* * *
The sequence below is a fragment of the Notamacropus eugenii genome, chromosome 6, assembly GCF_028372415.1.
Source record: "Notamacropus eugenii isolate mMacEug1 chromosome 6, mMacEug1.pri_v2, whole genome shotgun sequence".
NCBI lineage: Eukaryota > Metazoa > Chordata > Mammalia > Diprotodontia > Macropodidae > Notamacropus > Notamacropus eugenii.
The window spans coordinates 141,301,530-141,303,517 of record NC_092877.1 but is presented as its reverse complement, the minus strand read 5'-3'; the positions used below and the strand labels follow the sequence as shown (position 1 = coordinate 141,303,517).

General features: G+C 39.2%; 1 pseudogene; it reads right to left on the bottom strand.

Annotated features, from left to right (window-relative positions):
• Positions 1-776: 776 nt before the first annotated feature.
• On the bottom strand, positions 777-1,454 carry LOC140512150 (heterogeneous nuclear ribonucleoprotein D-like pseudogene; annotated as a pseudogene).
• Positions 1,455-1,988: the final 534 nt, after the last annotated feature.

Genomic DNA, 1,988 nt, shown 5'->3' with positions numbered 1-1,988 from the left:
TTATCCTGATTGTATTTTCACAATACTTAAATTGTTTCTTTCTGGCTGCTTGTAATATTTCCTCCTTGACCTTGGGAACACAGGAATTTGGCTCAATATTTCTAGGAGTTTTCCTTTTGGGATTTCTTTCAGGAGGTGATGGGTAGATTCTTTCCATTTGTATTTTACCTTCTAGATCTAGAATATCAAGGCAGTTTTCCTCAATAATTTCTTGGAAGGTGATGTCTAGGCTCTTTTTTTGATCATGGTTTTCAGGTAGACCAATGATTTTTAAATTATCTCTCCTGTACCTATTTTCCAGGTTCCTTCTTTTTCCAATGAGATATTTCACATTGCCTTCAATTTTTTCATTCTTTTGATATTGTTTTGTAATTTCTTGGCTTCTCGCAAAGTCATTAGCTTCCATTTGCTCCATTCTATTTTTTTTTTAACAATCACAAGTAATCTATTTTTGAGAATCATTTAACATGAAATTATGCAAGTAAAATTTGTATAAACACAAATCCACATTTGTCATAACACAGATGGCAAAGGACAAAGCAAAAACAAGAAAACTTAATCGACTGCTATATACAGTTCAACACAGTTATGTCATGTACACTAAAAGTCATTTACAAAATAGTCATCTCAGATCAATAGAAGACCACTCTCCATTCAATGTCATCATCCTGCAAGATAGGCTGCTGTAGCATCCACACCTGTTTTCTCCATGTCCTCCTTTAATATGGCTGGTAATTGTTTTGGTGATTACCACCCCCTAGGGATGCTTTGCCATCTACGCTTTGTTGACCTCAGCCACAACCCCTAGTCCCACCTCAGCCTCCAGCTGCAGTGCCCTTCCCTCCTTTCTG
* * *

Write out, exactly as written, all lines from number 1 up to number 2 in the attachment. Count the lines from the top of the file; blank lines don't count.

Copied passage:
The sequence below is a fragment of the Notamacropus eugenii genome, chromosome 6, assembly GCF_028372415.1.
Source record: "Notamacropus eugenii isolate mMacEug1 chromosome 6, mMacEug1.pri_v2, whole genome shotgun sequence".